9. Do you support bringing more funding to bikeway construction and maintenance by prioritizing at least 50% of the streets in the repaving schedule to be streets that are designated bike routes?
10. Funding for bikeways and other bicycle improvements and programs in San Francisco is currently derived from a mix of local, regional, and federal grants, with a tiny fraction coming from the SF Municipal Transportation Agency's operating budget. Given the City's policy commitments to increasing everyday bicycle transportation, would you support an increase for bicycle project and program funding within SFMTA's budget?
11. What are your ideas for other funding sources for bicycle projects and programs in San Francisco?
[75 word limit]
I suggest bikesharing whereby the cost of this program is subsidized by commercial interests, typically in the form of advertising on stations or the bicycles themselves. Increasing traffic police so that ticketing could provide revenue for bicycle projects is another possibility. Increasing the fare of cable cars is also a consideration. They are separate from MUNI and could provide additional income.
12. San Francisco is joining a growing list of major cities with sophisticated bike sharing programs. The initial pilot program will include only 1,000 bicycles between SF and the South Bay, nowhere near the level of saturation that's been shown to be necessary for bike sharing to succeed. To become successful, this program will require rapid expansion to neighborhoods across the city.
Will you commit to seeking and securing funding to expand this cost-effective, exciting new transportation system to more San Francisco neighborhoods?
13. The California Environmental Quality Act (CEQA) was designed to help citizens and policy makers understand the environmental impact of proposed projects by requiring structured analysis before permitting them to go forward. Under the current practice of CEQA by the SF Planning Department, projects that reduce traffic speeds and make streets safer for walking, biking and transit (e.g. transit lanes, bike lanes, wider sidewalks) are often required to complete lengthy and expensive analyses, increasing the cost and delaying implementation, even though these projects have a clear benefit to the environment. Would you support changes at the local level to evaluate transportation impacts differently, exempting projects which prioritize sustainable transportation modes and allowing them to come forward faster and more affordably?
14. In San Francisco, the majority of traffic injuries are attributed to unsafe speed. It is well-established that the speed of motor vehicles plays a key role in how likely a person is likely to survive a collision. A person on foot or bike hit by a person driving a motor vehicle traveling at 40 MPH has an 85 percent chance of being killed; at 30 MPH, the likelihood goes down to 45 percent, while at 20 MPH, the fatality rate is only 5 percent. Would you support efforts to reduce speeding by enforcing the speed limit more strictly and, on key streets, lowering speed limits and redesigning streets to prevent speeding and improve safety?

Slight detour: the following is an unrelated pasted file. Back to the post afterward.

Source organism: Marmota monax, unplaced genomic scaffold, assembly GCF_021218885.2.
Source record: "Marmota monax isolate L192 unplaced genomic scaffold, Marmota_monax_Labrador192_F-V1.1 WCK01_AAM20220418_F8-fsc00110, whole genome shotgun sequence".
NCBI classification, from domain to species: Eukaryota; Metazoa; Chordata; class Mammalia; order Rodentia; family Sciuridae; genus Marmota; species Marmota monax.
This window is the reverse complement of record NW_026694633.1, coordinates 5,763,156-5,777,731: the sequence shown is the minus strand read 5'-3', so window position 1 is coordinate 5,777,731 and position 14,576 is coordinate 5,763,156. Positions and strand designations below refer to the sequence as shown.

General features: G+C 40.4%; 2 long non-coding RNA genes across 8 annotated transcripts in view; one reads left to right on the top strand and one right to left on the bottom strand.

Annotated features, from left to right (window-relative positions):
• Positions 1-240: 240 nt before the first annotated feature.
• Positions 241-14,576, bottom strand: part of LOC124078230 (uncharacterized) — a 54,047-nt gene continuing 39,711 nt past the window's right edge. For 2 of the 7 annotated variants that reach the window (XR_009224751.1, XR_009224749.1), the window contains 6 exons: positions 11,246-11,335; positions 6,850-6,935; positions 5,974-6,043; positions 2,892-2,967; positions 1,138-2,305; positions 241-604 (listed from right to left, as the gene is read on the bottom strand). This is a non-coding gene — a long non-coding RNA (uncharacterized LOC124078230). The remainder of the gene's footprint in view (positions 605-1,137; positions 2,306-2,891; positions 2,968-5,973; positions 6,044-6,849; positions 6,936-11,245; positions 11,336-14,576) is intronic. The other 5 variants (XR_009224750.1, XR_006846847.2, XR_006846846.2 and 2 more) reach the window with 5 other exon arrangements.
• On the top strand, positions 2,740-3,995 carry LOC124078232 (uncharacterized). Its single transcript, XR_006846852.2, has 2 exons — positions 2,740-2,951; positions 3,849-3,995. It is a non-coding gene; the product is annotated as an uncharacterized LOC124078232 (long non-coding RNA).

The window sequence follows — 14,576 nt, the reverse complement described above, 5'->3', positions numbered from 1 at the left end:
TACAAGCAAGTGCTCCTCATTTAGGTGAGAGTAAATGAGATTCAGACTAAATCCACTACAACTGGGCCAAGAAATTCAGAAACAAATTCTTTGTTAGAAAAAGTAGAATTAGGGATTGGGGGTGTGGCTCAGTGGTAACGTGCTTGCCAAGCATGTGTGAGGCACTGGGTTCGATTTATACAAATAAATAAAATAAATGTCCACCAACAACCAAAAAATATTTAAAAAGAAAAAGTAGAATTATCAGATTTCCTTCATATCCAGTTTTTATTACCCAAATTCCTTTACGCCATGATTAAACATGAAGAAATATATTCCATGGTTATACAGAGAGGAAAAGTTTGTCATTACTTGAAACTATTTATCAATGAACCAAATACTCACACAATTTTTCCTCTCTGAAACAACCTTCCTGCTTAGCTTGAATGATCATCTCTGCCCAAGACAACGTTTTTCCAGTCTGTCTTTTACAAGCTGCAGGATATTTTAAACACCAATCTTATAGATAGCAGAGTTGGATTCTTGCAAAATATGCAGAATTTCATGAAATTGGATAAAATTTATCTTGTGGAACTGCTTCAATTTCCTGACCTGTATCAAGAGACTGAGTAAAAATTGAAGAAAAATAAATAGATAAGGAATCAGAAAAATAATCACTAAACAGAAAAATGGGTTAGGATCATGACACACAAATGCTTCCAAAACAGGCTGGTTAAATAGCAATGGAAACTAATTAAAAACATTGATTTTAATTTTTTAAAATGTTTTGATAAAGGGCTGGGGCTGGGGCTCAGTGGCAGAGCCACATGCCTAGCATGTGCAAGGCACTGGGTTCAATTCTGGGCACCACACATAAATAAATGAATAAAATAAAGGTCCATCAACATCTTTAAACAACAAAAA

15. With 96% of pedestrian injuries in 2011 caused by motor vehicles, will you direct the SF Police Department to more energetically cite aggressive/dangerous driving and speeding within the city, placing traffic safety as a high priority within the Department, and supporting prioritized measured enforcement to protect people biking and walking?
How will you help make our city streets a safe place for everyone, particularly people bicycling and walking?
[75 word limit]
I like the idea of painting bike lanes green, in areas especially dangerous for cyclists. This affords cyclists more authority for street safety. Dual use areas for bikes and pedestrians should be clearly marked or be exclusively dedicated for the use of one or the other. Enforcing the helmet law would provide more safety for cyclists, especially our youth.
16. If elected, your term will end in 2017. How do you plan to improve transportation, in your district and citywide in these four years? [75 word limit]
Primarily I would encourage MUNI to purchase more buses. San Francisco has one of the oldest bus fleets in the nation. I would work for a larger bike storage area at Daly City BART, including a bike valet. I would like the 'M' street car to connect to Daly City BART.
DISTRICT SPECIFIC QUESTIONS
Ocean Avenue is the most direct and flat East/West route for bicycle riders in the OMI area, yet it is currently a daunting corridor for bicycling comfortably. Do you support the creation of bicycle lanes on Ocean Avenue, between 19th Avenue and Sunset Boulevard?
Many bicycle commuters in District 7 use Vicente Street to travel east/west from the ocean. Do you support the development and construction of a plan to create neighborhood-oriented streets by prioritizing walking and bicycling activity on these streets, slowing and deterring cut through motor vehicle traffic?